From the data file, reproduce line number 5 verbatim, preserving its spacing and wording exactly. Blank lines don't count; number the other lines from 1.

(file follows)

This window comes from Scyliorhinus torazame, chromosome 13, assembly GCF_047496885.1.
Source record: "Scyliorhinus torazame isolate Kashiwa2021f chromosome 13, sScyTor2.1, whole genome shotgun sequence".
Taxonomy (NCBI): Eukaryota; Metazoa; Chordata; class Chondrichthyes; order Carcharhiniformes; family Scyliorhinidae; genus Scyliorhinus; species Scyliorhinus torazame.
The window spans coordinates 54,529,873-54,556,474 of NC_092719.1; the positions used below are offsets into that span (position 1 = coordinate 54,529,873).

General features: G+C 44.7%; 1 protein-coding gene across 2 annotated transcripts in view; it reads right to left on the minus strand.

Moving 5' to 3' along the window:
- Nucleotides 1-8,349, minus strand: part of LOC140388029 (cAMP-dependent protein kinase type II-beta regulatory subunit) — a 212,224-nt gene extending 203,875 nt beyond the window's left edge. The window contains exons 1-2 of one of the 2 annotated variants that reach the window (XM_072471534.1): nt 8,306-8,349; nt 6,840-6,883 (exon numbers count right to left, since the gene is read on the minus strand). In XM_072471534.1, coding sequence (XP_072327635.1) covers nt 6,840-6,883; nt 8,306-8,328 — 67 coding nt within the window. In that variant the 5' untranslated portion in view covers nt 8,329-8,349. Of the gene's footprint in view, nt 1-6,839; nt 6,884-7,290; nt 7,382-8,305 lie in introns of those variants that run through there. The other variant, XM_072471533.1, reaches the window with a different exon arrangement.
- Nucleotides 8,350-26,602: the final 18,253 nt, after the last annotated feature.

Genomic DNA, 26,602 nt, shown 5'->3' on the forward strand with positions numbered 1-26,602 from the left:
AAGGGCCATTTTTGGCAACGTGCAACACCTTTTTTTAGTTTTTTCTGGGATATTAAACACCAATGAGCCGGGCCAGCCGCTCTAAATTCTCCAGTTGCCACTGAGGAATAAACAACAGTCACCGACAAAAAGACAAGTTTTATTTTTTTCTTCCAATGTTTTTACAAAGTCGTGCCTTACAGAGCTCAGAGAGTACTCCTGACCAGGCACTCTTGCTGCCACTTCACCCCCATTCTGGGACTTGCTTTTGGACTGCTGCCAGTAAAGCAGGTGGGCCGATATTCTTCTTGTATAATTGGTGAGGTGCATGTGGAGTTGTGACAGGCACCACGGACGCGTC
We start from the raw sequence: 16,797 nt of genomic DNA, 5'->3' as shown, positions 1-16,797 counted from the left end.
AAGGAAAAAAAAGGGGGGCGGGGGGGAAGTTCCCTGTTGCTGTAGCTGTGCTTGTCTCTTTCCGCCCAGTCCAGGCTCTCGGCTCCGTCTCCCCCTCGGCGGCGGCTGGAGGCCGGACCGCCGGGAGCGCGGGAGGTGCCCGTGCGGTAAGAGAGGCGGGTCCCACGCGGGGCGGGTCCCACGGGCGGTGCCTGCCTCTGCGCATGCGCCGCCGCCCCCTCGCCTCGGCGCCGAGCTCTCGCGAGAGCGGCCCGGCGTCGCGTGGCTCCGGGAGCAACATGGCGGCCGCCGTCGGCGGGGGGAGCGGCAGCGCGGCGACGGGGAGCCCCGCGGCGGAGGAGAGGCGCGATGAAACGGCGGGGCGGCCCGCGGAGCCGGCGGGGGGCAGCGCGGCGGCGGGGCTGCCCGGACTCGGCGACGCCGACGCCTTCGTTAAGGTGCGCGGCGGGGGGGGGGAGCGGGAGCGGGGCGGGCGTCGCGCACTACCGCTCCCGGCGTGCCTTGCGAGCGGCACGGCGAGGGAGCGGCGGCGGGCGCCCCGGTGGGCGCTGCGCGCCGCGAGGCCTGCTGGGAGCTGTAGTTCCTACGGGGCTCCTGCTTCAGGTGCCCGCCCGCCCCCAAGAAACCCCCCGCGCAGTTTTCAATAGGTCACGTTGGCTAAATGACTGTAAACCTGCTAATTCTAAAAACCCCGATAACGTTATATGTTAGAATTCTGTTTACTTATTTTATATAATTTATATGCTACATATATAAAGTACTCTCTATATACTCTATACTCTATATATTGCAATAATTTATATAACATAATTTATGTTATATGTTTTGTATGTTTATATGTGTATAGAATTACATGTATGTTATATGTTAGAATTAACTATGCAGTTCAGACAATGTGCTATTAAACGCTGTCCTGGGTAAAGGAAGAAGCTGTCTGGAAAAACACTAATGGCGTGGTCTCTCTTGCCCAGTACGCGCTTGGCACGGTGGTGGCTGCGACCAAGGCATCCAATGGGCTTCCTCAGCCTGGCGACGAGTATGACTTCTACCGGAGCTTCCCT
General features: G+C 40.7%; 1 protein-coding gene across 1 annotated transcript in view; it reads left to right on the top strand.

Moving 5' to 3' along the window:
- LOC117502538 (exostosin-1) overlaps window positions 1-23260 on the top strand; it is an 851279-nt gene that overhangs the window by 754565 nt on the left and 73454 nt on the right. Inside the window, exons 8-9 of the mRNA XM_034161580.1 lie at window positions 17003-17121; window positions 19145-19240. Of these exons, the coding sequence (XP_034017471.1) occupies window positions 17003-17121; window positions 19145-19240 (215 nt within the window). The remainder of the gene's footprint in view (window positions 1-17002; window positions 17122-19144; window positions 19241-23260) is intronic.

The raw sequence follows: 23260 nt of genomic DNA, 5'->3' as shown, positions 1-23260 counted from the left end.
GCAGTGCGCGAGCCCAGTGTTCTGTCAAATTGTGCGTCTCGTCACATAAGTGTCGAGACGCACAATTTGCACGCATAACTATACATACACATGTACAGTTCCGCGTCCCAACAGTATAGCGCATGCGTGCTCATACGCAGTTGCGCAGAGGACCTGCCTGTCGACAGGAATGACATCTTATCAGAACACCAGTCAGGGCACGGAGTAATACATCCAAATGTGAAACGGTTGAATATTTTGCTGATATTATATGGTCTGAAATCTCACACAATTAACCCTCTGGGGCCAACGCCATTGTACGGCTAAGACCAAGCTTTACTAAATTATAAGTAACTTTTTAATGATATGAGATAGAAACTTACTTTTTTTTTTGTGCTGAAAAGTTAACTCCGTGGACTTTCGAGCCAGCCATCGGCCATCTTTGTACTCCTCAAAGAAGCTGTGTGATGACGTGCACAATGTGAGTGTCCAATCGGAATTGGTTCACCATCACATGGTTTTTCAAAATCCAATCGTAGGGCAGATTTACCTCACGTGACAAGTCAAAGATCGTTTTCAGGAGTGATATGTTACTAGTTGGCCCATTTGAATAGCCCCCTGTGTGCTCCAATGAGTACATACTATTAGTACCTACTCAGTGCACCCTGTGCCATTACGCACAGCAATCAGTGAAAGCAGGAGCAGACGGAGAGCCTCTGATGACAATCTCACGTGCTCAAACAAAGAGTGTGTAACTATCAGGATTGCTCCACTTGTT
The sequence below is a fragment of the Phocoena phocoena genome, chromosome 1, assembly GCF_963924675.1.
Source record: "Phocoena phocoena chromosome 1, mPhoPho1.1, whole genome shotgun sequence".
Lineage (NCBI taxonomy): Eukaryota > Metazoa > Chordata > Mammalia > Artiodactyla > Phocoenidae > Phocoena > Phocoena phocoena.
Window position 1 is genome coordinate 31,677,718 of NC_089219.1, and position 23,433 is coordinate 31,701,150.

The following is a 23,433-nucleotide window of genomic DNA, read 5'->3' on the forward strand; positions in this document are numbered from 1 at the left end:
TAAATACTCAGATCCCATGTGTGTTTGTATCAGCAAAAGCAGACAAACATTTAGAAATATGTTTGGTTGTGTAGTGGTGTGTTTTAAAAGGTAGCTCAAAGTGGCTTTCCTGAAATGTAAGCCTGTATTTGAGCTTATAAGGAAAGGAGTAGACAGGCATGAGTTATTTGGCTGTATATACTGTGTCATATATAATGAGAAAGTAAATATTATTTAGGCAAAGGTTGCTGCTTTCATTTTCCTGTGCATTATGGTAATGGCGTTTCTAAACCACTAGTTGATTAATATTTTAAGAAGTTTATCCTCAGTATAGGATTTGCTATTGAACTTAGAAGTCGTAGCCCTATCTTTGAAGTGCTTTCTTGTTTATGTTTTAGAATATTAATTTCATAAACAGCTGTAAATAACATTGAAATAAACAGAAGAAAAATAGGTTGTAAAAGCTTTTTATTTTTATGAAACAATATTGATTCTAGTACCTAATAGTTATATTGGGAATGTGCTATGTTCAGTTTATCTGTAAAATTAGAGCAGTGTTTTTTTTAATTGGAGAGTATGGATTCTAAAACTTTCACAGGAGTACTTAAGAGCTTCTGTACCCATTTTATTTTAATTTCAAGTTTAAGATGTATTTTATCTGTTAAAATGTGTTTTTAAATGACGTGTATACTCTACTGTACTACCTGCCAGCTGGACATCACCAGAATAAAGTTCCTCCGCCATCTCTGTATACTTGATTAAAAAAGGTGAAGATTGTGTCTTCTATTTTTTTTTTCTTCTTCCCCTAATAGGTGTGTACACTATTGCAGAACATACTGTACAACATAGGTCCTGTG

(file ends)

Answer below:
General features: G+C 44.7%; 1 protein-coding gene across 2 annotated transcripts in view; it reads right to left on the minus strand.